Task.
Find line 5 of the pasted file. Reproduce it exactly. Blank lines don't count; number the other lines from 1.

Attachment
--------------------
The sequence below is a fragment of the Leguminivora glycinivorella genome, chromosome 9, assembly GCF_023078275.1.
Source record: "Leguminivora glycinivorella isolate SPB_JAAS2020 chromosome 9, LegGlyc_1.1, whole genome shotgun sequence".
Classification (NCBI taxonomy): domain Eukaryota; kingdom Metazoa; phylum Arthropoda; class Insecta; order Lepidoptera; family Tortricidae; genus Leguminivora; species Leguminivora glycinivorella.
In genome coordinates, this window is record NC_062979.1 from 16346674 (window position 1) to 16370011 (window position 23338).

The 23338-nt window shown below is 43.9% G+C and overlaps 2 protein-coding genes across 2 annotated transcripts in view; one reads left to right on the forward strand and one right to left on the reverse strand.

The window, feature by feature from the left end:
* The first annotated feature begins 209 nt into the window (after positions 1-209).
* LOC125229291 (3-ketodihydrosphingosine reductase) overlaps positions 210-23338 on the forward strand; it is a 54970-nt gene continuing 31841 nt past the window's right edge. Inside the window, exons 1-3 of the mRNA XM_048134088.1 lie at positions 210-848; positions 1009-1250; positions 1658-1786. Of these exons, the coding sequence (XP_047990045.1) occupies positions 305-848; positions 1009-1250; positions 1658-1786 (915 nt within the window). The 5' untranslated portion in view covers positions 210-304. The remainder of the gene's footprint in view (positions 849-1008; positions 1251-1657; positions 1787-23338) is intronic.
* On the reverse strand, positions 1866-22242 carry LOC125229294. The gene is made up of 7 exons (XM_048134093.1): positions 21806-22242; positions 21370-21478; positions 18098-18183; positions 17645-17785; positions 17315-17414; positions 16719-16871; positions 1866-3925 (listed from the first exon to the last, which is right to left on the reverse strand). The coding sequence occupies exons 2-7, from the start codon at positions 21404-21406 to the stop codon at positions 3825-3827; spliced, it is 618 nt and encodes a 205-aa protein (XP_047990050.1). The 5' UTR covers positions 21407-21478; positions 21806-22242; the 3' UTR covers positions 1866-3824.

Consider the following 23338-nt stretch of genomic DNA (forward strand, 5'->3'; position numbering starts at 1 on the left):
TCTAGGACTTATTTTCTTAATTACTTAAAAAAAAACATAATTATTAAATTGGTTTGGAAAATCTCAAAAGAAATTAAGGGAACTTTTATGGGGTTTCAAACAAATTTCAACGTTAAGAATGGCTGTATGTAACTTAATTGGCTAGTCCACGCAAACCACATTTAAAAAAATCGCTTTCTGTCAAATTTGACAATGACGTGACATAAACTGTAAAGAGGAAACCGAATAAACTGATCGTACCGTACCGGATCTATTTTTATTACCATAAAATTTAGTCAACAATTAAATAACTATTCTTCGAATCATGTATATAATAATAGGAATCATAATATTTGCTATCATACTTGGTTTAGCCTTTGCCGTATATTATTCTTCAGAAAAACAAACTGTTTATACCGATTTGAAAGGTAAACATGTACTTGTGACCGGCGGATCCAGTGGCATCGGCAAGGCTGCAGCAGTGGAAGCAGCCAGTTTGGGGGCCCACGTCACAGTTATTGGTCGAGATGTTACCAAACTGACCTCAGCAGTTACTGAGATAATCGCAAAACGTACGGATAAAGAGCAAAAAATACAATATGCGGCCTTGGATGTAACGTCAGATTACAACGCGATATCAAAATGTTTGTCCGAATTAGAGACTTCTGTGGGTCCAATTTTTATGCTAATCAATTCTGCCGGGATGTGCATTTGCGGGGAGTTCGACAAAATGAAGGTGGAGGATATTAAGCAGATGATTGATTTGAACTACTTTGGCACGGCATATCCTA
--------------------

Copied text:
The 23338-nt window shown below is 43.9% G+C and overlaps 2 protein-coding genes across 2 annotated transcripts in view; one reads left to right on the forward strand and one right to left on the reverse strand.